I’ll say I did spend more than I budgeted but then I got more than I bargained for, in a good way of course. My startup budget turned to be barely 25% of what I ended up spending . When I made up my mind to set up The Studio, I had no idea where the money was going to come from. I prayed and fasted about it and the money simply just came in at the right time. I never even had to ask for money, it just came, almost like magic but I know it was God. My family did play a big role, which I am very grateful for.
How has it been like, adjusting to life in Nigeria after spending over a decade of in the US? Although I practically grew up in the States, my parents were still based in Nigeria and I visited frequently, sometimes twice a year. But living in Nigeria and visiting on holidays are completely different experiences and adjusting once I moved back wasn’t so bad. I can be quite carefree and I tend to go with the flow so I try not to let the everyday struggles get to me. Having family and friends around makes it easier.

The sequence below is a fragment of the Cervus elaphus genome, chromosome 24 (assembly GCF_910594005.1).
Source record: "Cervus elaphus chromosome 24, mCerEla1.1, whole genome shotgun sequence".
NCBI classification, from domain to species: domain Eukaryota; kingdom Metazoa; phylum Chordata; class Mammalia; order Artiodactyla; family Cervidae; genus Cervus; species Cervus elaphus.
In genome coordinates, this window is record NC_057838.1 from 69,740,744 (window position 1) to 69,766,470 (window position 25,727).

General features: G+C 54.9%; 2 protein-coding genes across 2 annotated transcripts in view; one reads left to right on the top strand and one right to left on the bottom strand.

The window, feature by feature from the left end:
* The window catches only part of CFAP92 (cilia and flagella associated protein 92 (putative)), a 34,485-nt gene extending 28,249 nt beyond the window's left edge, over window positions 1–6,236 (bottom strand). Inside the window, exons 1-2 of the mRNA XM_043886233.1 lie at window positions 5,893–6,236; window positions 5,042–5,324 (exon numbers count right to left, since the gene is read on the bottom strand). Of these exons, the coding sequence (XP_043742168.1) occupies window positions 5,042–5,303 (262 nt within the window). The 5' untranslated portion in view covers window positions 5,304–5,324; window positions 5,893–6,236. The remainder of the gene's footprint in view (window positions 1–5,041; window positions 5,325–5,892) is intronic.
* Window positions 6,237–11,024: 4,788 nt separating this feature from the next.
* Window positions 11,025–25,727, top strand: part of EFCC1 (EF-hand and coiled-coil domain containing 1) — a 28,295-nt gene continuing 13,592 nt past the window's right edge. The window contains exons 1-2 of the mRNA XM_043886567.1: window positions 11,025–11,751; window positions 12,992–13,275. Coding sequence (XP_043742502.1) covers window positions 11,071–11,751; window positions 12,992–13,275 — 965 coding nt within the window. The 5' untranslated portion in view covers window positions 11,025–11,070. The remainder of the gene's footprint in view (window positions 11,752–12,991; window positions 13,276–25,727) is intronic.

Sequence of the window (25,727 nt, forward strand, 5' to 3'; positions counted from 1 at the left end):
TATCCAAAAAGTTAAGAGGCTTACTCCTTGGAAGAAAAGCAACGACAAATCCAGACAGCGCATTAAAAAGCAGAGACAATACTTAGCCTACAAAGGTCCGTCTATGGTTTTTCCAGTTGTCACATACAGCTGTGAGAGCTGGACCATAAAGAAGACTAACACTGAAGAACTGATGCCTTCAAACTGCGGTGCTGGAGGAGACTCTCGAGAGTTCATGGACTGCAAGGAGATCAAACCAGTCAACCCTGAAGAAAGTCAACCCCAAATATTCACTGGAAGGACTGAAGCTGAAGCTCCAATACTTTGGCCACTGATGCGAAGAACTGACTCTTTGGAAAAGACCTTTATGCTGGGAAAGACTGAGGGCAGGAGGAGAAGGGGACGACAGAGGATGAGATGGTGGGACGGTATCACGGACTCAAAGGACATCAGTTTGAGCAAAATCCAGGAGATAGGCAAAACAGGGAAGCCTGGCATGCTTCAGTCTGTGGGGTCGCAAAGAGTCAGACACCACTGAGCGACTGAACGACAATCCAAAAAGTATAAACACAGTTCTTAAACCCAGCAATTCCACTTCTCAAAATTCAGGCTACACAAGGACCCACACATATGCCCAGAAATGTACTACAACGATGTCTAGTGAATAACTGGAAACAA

Most people would say there are more opportunities in the U.S.A than in Nigeria where there are peculiar problems faced by people running their own businesses. Why did you decide to take that leap despite all the negative comments you must have heard and return to Nigeria?
Not everyone takes the same roads to get to the same destination. What may seem like a good opportunity to one person may be a step in the opposite direction for the next man. I’ve always had the mind to move back to Nigeria because I feel like I personally can create better opportunities here for myself. Not only have I seen my parents become successful right here in Nigeria but I’ve also seen lots of younger people do the same, despite the difficult environment. Those success stories inspire me to work hard to create my own path here, no matter how difficult. I’m not saying there aren’t great opportunities in the US but that’s not where my heart is right now.
What sort of dance, music classes were you involved in throughout your stay in high school, and in the University?